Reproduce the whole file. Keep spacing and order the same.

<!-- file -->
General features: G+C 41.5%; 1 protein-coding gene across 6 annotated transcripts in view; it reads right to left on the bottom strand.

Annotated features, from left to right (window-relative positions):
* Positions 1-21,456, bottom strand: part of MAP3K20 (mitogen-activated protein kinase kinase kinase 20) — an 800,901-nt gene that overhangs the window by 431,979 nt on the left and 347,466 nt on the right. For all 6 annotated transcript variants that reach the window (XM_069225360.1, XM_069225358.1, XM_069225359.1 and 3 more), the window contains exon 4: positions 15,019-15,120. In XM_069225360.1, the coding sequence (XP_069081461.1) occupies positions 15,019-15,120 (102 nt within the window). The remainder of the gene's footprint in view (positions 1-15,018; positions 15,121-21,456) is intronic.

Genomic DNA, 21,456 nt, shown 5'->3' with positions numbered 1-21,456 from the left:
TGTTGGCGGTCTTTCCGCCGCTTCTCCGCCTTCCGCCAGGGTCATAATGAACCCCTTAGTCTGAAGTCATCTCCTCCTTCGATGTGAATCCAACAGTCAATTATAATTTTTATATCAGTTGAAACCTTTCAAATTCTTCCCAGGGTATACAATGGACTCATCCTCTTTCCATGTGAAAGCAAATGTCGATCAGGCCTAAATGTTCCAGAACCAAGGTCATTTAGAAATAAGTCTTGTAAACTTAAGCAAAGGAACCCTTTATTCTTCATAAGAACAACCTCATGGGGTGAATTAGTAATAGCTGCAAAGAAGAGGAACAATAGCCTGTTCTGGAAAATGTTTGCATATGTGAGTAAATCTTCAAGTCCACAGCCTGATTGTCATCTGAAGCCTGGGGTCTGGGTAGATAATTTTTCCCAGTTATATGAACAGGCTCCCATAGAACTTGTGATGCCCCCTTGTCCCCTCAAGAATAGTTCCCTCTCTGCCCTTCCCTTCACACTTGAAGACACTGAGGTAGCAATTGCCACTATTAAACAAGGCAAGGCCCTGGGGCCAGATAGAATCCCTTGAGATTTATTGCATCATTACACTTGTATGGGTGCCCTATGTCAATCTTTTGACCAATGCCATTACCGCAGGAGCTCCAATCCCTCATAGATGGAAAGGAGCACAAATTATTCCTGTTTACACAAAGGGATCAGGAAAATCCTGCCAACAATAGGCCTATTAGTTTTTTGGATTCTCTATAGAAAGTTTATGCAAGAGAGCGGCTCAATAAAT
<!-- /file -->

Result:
General features: G+C 41.5%; 1 protein-coding gene across 6 annotated transcripts in view; it reads right to left on the bottom strand.

Annotated features, from left to right (window-relative positions):
* Positions 1-21,456, bottom strand: part of MAP3K20 (mitogen-activated protein kinase kinase kinase 20) — an 800,901-nt gene that overhangs the window by 431,979 nt on the left and 347,466 nt on the right. For all 6 annotated transcript variants that reach the window (XM_069225360.1, XM_069225358.1, XM_069225359.1 and 3 more), the window contains exon 4: positions 15,019-15,120. In XM_069225360.1, the coding sequence (XP_069081461.1) occupies positions 15,019-15,120 (102 nt within the window). The remainder of the gene's footprint in view (positions 1-15,018; positions 15,121-21,456) is intronic.

Genomic DNA, 21,456 nt, shown 5'->3' with positions numbered 1-21,456 from the left:
TGTTGGCGGTCTTTCCGCCGCTTCTCCGCCTTCCGCCAGGGTCATAATGAACCCCTTAGTCTGAAGTCATCTCCTCCTTCGATGTGAATCCAACAGTCAATTATAATTTTTATATCAGTTGAAACCTTTCAAATTCTTCCCAGGGTATACAATGGACTCATCCTCTTTCCATGTGAAAGCAAATGTCGATCAGGCCTAAATGTTCCAGAACCAAGGTCATTTAGAAATAAGTCTTGTAAACTTAAGCAAAGGAACCCTTTATTCTTCATAAGAACAACCTCATGGGGTGAATTAGTAATAGCTGCAAAGAAGAGGAACAATAGCCTGTTCTGGAAAATGTTTGCATATGTGAGTAAATCTTCAAGTCCACAGCCTGATTGTCATCTGAAGCCTGGGGTCTGGGTAGATAATTTTTCCCAGTTATATGAACAGGCTCCCATAGAACTTGTGATGCCCCCTTGTCCCCTCAAGAATAGTTCCCTCTCTGCCCTTCCCTTCACACTTGAAGACACTGAGGTAGCAATTGCCACTATTAAACAAGGCAAGGCCCTGGGGCCAGATAGAATCCCTTGAGATTTATTGCATCATTACACTTGTATGGGTGCCCTATGTCAATCTTTTGACCAATGCCATTACCGCAGGAGCTCCAATCCCTCATAGATGGAAAGGAGCACAAATTATTCCTGTTTACACAAAGGGATCAGGAAAATCCTGCCAACAATAGGCCTATTAGTTTTTTGGATTCTCTATAGAAAGTTTATGCAAGAGAGCGGCTCAATAAAT